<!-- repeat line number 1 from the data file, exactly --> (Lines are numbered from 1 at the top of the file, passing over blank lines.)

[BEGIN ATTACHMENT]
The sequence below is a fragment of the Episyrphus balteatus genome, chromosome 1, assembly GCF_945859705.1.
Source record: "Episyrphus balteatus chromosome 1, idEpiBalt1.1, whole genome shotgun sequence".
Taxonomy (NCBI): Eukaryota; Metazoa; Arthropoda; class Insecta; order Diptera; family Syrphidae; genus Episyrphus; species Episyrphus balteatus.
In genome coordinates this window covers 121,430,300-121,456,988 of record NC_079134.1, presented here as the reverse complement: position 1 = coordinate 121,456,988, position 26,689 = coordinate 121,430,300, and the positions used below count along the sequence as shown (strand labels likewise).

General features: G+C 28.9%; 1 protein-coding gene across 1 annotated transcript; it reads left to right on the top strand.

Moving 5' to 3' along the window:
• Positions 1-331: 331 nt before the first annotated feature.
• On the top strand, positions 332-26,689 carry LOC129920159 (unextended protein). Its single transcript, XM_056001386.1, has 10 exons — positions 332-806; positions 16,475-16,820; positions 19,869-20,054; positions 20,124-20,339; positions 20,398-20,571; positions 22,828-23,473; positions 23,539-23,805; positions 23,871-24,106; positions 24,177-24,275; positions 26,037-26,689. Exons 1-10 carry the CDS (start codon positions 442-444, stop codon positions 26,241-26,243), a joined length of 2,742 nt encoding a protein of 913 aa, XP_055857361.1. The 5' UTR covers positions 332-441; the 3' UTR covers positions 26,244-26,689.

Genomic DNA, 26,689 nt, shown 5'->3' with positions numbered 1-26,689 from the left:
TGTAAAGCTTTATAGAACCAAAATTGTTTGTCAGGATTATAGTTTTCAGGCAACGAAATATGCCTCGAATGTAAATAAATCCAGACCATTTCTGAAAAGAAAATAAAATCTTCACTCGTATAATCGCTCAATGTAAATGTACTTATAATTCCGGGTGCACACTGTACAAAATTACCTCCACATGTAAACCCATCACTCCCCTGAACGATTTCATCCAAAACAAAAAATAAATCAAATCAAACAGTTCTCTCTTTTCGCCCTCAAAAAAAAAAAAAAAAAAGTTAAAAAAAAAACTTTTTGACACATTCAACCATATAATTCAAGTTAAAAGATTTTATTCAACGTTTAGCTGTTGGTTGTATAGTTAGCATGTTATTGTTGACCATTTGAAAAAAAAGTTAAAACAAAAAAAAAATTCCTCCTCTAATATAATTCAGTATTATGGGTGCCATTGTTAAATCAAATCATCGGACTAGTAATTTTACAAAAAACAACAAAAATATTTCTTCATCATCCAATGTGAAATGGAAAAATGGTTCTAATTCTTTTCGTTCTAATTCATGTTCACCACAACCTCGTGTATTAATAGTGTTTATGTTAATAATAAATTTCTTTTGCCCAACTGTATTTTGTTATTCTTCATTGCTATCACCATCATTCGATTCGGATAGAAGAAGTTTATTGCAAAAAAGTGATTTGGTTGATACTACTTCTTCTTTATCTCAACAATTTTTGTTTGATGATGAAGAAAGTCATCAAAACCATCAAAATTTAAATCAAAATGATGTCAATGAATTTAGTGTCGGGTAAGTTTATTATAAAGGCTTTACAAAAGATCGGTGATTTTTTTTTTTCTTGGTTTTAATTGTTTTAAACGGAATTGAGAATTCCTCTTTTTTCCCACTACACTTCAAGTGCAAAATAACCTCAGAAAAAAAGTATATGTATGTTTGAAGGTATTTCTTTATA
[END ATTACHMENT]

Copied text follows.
The sequence below is a fragment of the Episyrphus balteatus genome, chromosome 1, assembly GCF_945859705.1.